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Sunday, October 31, 1999 Published at 16:57 GMT

Business: The Company File

Car makers take to the Net

Out with the old...and in with the

Car manufacturers come of age on Monday 1 November as Vauxhall becomes the first to sell to customers directly over the internet.

From midday, people will be able to select a Vauxhall car online and have it delivered to their door within about a week.

Customers will also be able to receive a guide to the value of a part exchange vehicle, arrange a test drive at home, and sort out finance for their purchase.

"We believe we are the first manufacturer in the world, working with our retailers, to offer this service across a range of our products," said Nick Reilly, Vauxhall chairman and managing director.

Initially there will be six special ".com" cars, two each from the Corsa, Astra and Vectra ranges. Further models are expected later.

The Consumers Association said: "It's a start. We want to see prices come down across the board. So pressure must be kept up." The organisation has recently launched a service to help UK car-buyers purchase their vehicles from other European countries where cars are often substantially cheaper.

Luton connection

Vauxhall's online service, which will be demonstrated by Carol Vorderman, is being launched in conjunction with London's second easyEverything store - the Internet shop from budget airline easyJet which claims to be the largest store of its kind.

Founder of easyJet and easyEverything Stelios Haji-Ioannou said: "I am convinced that the Internet has come of age and is fundamentally changing the way that consumers shop.

"I am particularly pleased that Vauxhall, like easyJet head-quartered in Luton, is showing such innovation in becoming the first car manufacturer to sell its product over the Internet."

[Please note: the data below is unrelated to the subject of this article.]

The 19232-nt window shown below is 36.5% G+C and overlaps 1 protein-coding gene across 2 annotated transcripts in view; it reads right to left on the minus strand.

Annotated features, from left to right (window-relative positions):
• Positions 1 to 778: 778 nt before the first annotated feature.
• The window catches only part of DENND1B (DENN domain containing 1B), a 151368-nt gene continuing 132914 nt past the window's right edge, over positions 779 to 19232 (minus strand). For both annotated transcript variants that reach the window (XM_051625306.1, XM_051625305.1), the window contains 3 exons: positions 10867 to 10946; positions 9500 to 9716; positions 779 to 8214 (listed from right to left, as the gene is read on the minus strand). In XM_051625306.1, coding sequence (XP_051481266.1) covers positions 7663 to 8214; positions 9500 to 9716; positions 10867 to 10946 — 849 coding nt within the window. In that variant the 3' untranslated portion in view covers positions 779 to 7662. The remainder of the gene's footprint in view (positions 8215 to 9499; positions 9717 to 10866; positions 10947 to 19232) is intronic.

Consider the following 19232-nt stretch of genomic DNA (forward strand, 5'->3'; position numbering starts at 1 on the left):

Pressure on franchises

The move is likely to put pressure on Vauxhall's 500 strong franchised dealer network, which will still continue to sell new cars.

[ image: Customers can arrange a test drive online]
Customers can arrange a test drive online
Analysts say that dealer franchises, with their system of recommended retail prices, is one reason for the high price of cars in the UK.

The car industry has been under pressure to cut its prices following an investigation from the Competition Commission which is due in December.

Surveys have shown that identical cars are sold in Europe for much less than in the UK.

Ford and Volkswagen have already promised to refund the difference on cars bought before the end of the year if prices subsequently fall.

In the United States, car buying over the Internet has helped force prices down, with customers able to compare dealer mark-ups across the country.

Ford and Microsoft have also announced a tie-up to make buying cars easier on the internet.

UK consumers can already buy cars on the internet.

Totalise Car Save from the UK-based Internet Service Provider, Totalise, allows consumers to order the most popular models from suppliers in Europe.

The ISP says buyers can save up to £5,000 by purchasing imported cars through its service.

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29 Oct 99 | The Company File
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